What Services Will the New Health Centers Offer, and Where are they Located?
Below is a summary of how each of the nine Michigan organizations is using the new Health Center Program funding it was just awarded to connect their neighbors with the health care they need.

Cassopolis Family Clinic received $400,000 to open a second Health Center site in Niles. The first Niles facility was established in 2009 to provide obstetrics and gynecology services in the rural community located in Michigan’s southwest corner. The new Health Center is projected to be a source of primary care for an additional 3,600 community residents, including direct access to mental health and dental services through Cassopolis Family Clinic’s collaborative partnerships with area providers.

Cherry Street Health Services operates over 20 locations in Kent, Montcalm, and Ionia Counties, as well as four school-based health clinics and a traveling school program that provides care at 70 schools in West Michigan. It is using the $858,333 in funding it received to prevent the closing of a primary care clinic currently operated by the Barry-Eaton District Health Department in Hastings. Cherry Street Health Services will increase the array of services offered to include dental and mental health services, extend hours of operation, and staff the Health Center with health care providers. As a result, more than double the number of patients will be able to get care at the Health Center, regardless of insurance status or income level.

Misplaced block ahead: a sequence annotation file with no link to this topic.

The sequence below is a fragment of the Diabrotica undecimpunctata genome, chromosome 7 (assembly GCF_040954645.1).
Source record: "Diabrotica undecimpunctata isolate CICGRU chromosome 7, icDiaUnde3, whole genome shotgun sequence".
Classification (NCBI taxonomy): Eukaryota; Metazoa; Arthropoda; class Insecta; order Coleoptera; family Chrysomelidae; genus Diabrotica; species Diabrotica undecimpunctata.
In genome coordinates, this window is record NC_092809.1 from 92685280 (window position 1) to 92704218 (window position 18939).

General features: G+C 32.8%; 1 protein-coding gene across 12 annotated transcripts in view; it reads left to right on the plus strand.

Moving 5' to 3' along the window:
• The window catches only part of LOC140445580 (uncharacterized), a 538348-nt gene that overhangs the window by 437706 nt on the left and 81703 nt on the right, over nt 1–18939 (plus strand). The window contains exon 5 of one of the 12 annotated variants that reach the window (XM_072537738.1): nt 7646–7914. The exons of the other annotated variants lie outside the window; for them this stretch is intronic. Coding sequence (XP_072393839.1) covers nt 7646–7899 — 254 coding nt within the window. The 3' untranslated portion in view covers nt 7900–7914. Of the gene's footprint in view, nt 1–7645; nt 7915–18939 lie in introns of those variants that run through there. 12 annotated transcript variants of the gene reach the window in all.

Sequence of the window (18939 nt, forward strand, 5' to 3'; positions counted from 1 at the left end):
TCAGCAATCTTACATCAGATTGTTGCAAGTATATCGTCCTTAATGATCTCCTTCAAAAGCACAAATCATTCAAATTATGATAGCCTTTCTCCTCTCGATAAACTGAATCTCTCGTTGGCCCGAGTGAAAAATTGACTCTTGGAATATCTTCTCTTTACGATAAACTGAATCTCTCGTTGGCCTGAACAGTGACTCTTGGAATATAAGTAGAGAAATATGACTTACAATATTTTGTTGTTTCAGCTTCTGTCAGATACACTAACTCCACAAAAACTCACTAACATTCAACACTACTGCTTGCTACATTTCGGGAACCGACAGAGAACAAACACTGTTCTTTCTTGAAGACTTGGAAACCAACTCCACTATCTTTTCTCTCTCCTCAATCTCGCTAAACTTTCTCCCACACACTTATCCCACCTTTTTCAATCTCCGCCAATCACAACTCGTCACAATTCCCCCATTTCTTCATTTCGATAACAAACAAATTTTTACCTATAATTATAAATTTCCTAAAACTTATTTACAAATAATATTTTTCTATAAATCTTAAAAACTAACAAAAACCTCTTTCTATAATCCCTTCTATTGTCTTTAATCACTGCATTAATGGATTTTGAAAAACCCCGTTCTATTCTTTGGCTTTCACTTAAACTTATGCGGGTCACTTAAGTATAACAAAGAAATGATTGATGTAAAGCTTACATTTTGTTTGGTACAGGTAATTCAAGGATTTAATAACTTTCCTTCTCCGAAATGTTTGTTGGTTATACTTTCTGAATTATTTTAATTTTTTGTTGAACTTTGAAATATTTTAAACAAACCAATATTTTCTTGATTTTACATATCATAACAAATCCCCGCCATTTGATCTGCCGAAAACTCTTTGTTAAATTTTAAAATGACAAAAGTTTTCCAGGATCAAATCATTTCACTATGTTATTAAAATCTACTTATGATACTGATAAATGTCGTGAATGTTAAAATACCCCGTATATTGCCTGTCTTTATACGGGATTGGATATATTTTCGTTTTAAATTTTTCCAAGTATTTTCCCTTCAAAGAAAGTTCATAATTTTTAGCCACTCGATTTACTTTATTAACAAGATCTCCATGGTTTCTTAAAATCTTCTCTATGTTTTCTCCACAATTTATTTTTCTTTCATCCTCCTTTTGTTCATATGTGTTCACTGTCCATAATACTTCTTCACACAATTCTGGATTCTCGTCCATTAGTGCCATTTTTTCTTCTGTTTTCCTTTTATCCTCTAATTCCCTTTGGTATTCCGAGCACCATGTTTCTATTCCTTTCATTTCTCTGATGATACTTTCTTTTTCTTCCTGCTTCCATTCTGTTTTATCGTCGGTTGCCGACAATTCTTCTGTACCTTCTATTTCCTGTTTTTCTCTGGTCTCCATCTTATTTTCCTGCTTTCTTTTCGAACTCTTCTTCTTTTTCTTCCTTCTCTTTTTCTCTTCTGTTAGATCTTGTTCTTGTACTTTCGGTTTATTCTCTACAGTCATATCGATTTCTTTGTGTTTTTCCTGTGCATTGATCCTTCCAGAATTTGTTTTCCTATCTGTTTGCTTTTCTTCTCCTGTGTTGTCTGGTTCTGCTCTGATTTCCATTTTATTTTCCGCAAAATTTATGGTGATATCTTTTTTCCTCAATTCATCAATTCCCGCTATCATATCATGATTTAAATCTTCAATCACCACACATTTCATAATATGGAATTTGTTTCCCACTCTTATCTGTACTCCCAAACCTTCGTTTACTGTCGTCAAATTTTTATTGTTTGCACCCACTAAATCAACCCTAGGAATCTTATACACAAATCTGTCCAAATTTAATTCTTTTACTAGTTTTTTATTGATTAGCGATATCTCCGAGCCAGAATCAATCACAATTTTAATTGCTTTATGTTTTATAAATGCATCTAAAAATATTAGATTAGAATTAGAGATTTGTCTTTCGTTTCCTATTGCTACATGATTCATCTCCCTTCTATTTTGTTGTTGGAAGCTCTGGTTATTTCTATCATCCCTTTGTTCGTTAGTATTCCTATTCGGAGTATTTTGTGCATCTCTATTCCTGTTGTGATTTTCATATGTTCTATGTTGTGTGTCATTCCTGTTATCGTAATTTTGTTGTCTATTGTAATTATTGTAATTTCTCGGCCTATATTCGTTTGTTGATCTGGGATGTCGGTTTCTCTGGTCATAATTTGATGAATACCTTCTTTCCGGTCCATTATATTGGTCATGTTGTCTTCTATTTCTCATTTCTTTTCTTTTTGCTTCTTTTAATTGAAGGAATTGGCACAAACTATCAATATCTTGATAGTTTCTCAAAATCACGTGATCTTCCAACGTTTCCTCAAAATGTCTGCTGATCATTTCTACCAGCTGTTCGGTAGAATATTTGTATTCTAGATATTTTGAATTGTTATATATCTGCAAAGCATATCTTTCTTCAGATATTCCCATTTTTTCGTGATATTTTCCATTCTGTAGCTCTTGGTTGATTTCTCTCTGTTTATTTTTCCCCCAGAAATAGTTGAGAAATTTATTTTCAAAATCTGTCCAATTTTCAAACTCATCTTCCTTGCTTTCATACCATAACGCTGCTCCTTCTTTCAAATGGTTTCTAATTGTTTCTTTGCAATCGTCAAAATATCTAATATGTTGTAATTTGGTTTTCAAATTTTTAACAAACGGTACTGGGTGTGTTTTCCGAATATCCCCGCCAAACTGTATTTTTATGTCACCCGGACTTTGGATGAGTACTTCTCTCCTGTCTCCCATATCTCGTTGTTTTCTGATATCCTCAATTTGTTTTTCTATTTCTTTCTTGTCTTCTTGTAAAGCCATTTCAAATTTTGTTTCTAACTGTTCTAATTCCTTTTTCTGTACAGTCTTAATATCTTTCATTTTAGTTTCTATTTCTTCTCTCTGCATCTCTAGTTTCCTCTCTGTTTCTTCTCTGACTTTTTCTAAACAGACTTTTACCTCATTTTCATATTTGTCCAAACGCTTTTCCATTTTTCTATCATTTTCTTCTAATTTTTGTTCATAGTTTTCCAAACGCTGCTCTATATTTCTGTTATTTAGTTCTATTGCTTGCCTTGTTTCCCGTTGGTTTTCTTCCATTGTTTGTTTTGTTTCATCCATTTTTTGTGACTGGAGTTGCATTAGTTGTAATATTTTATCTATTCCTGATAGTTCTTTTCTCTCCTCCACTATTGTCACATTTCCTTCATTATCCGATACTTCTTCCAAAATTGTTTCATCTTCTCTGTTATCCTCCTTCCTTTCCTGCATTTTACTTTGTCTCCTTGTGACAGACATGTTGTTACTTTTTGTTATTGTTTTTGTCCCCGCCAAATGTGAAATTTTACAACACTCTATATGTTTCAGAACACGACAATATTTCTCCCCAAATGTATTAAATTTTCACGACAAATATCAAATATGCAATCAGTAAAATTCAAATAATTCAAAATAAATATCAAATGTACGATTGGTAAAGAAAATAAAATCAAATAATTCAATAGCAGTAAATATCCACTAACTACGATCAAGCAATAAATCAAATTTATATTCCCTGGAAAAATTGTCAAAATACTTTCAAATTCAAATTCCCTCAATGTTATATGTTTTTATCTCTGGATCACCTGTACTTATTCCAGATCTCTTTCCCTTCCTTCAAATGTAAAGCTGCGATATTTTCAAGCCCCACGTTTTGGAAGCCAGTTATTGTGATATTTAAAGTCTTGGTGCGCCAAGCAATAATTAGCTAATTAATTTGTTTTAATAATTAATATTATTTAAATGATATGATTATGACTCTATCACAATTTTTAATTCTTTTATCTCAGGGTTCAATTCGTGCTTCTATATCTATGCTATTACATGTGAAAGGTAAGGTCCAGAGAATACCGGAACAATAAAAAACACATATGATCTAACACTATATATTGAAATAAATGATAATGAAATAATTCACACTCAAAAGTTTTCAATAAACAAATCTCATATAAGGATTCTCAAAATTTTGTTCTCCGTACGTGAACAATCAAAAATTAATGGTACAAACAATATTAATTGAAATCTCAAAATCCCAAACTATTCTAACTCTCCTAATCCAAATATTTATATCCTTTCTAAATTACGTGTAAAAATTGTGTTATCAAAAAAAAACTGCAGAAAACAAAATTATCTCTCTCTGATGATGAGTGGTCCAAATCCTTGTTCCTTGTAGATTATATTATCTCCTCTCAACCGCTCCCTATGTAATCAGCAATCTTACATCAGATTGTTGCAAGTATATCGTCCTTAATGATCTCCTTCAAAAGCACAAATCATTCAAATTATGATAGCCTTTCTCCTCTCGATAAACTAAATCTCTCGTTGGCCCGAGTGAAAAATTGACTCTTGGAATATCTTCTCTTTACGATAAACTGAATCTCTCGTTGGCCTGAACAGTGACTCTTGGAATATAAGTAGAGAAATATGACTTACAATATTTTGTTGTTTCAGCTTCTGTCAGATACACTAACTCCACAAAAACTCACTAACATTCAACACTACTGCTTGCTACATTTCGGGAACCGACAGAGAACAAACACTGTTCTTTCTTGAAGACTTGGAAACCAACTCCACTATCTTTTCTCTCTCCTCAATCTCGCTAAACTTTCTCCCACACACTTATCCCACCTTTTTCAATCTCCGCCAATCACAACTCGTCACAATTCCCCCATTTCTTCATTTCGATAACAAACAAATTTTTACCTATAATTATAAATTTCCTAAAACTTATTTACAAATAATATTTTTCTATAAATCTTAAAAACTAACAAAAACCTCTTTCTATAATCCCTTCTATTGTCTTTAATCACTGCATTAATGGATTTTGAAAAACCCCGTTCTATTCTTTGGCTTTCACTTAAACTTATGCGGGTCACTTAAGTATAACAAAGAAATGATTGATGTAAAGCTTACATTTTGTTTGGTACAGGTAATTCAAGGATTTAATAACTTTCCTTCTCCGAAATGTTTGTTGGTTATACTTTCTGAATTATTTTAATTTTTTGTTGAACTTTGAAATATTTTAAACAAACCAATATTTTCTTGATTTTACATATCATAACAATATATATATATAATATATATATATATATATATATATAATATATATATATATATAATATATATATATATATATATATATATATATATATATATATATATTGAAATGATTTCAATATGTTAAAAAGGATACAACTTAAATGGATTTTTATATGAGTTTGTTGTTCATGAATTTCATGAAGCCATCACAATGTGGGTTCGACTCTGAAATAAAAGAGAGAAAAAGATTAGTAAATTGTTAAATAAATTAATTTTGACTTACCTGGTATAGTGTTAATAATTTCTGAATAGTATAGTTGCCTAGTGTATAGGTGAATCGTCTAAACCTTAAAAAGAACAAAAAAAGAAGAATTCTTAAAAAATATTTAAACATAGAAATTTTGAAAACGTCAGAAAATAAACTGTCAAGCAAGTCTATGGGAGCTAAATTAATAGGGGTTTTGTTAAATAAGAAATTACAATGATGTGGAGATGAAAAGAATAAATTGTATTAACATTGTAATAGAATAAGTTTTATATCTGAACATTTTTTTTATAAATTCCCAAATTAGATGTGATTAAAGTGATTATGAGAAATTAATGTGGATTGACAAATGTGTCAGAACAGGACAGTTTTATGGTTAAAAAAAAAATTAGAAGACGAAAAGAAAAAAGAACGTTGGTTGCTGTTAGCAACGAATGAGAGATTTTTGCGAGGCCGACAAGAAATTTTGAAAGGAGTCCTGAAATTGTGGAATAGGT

Community Mental Health & Substance Abuse Services of St. Joseph County has been providing comprehensive behavioral health and substance abuse services to adults and children in St. Joseph County for over 30 years. It is using the $812,500 in funding it received to expand its services to include primary and preventive medical care. Patient navigators and community health workers will be instrumental in connecting at-risk individuals, including those experiencing homelessness, to the Health Center located in Centreville near the southwest Michigan/Indiana border, and to its community partners.

Covenant Community Care received $650,000 to expand its network of Health Centers to six sites, which include a school-based Health Center and a mobile community-based dental program. In collaboration with Joy-Southfield Community Development Corporation (JSCDC), Covenant Community Care is opening a Health Center at the current location of JSCDC’s free clinic at 18917 Joy Road in Detroit. Current patients will be able to continue receiving care, and additional residents in the west-side of Detroit will also have access to primary medical, dental, and behavioral health care services at the Health Center.

Detroit Central City Community Mental Health was founded in 1971 to provide behavioral health care services in mid-town Detroit. It also offers substance abuse services, housing and support services including case management, education, and employment assistance. The $793,750 in funding Detroit Central City received will allow the organization to expand and complement its existing array of services to include primary and preventive health care in order to respond to the increasingly complex needs of the people served in mid-town Detroit. Detroit Central City will continue providing care to the homeless individuals and public housing residents it currently serves, and will be able to expand access to care to approximately 3,500 additional people in the first year through collaboration with the University of Detroit Mercy’s McAuley Center, a nurse managed health care center.